An understated boutique option in a calm corner of Marbella's Old Town that’s a pleasant walk to the shore. There are just nine rooms at The Town House, where Moorish tiling abounds and round-the-clock service warmly greets you. The roof terrace receives high marks for its views to La Concha mountain and the low-slung Old Town skyline. There’s no hotel restaurant, but the charming offerings of the neighbourhood are right at your doorstep. And there’s a straightforward yet satisfying continental breakfast included. Note that the third-floor bedrooms are on the small side.
Gourmands take note: Puente Romano houses a veritable city neighbourhood’s collection of restaurants, including a Nobu outpost, a Thai joint, and a riff on the traditional Spanish beachside fish shacks known as 'chiringuitos'. You can sweat it all out on one of ten tennis courts (a certain Björn Borg opened the complex in 1979) before hitting a pool bisected by a spiffy footbridge and flanked by towering palm trees. Or you can hop right down to the beach. Suites, grand suites and villas nod subtly to old-school Mediterranean influences and are noted for decks seemingly the size of airport hangars.
The Amare is a short stroll to Marbella’s picturesque Old Town, but the lodgings are contemporary and sleek, with just a hint of tiki kitsch to keep guests on their toes. It’s located beachside – prime rooms in The One class have sea views and include access to a free drink-dispensing lounge. A recent redesign gave the adults-only spot a sun-drenched vibe in which indoor and outdoor spaces merge seamlessly. DJs get you dancing at the rooftop Belvue bar, the perfect spot to work off any caloric damage done by dinner on the terrace at Verité, which claims to be Marbella’s sole Latin American canteen.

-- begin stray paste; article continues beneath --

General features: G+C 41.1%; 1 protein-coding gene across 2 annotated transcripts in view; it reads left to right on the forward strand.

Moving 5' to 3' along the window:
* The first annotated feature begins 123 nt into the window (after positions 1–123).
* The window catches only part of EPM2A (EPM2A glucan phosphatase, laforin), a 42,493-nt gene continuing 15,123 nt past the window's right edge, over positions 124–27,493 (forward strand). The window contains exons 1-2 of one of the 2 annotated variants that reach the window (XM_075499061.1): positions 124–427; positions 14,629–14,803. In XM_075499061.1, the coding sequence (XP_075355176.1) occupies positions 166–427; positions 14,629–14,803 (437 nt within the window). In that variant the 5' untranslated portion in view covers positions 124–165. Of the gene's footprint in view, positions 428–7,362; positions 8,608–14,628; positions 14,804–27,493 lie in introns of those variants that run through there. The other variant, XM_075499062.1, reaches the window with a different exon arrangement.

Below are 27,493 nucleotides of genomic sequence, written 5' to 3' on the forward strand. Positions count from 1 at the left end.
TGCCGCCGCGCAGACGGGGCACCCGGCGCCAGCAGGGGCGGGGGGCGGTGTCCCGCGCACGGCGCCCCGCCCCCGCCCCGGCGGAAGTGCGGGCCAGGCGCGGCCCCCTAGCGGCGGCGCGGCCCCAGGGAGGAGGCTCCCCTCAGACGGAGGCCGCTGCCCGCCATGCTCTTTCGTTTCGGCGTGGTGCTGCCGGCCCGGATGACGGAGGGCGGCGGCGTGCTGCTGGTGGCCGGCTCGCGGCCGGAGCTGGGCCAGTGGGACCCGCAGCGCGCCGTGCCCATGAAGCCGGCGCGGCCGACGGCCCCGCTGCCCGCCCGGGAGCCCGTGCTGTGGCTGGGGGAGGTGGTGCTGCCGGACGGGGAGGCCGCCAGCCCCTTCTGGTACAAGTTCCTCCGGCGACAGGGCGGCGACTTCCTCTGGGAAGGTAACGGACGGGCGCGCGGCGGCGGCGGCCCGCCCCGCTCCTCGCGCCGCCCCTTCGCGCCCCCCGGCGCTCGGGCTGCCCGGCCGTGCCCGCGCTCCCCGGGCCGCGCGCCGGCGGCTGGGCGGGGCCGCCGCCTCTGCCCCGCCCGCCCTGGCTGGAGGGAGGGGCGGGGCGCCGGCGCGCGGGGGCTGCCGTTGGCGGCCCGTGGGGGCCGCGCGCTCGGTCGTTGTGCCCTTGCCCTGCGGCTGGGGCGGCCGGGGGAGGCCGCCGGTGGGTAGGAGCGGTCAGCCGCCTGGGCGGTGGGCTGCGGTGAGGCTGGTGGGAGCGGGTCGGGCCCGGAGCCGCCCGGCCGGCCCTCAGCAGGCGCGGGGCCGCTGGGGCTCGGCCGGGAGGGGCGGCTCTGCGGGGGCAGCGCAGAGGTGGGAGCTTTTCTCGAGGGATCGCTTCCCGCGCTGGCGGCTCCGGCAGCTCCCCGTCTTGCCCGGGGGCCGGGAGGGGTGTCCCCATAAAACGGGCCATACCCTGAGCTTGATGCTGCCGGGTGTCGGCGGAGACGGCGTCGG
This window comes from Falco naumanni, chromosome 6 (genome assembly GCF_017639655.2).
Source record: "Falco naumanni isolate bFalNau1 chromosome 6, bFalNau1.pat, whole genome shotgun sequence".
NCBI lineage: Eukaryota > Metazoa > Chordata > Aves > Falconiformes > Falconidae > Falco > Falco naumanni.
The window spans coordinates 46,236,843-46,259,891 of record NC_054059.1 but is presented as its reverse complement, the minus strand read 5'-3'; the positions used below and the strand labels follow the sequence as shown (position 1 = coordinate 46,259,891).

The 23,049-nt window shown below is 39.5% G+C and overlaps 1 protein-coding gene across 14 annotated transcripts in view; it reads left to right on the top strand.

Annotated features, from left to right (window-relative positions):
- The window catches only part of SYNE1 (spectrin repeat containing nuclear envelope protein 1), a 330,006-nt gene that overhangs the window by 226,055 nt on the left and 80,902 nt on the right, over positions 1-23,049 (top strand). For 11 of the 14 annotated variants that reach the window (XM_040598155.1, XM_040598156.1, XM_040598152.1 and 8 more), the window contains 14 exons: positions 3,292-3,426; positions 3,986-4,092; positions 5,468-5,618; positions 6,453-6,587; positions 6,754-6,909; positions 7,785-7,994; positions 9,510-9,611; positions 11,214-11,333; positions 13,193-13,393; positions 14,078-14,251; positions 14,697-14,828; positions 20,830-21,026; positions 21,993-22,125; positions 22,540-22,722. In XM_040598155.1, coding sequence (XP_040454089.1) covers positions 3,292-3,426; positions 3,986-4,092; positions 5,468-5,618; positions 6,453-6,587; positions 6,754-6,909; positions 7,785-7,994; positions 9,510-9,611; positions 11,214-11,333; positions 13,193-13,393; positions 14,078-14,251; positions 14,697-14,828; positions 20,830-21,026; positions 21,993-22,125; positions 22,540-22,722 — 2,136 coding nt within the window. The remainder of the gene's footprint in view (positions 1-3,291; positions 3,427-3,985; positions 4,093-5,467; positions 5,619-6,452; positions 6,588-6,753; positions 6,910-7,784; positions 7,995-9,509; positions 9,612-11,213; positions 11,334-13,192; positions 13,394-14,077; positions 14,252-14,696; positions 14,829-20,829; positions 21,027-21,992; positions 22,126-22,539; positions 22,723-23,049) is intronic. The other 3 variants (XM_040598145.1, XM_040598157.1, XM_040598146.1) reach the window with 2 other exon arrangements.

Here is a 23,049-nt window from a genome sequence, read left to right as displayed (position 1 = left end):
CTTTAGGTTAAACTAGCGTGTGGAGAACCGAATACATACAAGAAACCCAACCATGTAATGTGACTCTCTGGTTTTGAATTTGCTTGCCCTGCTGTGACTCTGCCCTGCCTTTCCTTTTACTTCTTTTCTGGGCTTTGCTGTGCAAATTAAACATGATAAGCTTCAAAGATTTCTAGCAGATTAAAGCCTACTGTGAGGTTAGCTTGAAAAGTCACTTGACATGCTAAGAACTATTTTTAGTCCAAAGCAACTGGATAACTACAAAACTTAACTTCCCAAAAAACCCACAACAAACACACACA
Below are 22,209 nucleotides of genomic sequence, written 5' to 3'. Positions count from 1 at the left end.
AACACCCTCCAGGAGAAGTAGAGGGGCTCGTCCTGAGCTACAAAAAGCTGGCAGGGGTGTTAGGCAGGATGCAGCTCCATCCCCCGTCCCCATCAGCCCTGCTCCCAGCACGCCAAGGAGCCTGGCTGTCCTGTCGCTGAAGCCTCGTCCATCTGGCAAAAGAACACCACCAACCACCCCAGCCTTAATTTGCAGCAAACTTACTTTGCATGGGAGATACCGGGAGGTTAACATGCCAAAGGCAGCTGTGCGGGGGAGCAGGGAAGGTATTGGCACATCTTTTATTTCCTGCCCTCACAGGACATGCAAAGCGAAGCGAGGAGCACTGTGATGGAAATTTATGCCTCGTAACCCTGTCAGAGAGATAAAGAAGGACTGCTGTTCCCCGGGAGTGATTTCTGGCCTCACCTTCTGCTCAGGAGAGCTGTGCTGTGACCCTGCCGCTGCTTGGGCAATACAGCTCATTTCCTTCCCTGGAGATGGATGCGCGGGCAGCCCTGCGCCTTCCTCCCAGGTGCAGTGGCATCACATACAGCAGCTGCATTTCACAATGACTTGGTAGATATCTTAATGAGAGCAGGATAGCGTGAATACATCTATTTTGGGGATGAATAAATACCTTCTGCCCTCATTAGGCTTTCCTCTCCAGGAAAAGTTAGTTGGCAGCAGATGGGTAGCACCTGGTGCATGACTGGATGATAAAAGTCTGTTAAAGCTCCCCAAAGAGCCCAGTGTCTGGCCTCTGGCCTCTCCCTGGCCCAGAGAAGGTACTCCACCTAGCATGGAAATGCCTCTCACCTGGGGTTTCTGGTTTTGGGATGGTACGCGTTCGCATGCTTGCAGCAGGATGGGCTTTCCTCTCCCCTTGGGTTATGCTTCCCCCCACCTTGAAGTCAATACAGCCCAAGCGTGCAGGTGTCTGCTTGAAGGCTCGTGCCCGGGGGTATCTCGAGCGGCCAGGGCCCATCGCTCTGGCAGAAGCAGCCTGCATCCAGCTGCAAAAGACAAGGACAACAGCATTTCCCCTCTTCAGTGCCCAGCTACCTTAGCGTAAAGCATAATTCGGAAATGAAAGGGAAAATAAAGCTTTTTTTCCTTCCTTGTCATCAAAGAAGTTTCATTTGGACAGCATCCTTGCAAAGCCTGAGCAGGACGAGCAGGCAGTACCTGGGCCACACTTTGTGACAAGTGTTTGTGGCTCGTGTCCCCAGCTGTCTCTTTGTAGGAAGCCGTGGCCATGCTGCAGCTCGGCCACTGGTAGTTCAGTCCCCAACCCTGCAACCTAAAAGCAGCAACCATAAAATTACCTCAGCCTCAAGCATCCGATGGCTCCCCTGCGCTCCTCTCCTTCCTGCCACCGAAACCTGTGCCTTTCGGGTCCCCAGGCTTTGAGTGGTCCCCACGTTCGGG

Audrey Hepburn, Brigitte Bardot and assorted Kennedys are among the notable guests of yore who put Marbella Club on the international jet set map and made this once-sleepy seaside town the travel magnet it is today. Chef Juan Gálvez oversees the direction of the resort’s whopping nine restaurants, but the Santa Margarita stretch of the Golden Mile is within easy reach for guests looking to venture beyond the 121-bedroom (and 16-villa) hotel’s striking arches. The verdant 300-acre grounds also include a spa with treatments catered to you by a team of wellness gurus.
Those who put sleep low on the list of their Marbella holiday priorities can hit up the Sisu for pool parties graced by the disc jockeying likes of Steve Aoki that squeeze rowdy crowds in cheek by jowl. This is the sort of hotel with throw pillows inscribed with sayings like 'Time to drink champagne and dance on the table'. But hey, you’re on holiday and know what you’re getting into. Guests eventually needing a break from the club life can repair to the more mellow rooftop bar and sushi restaurant or actually hit the hay in bedrooms ranging from presidential suites to twin rooms.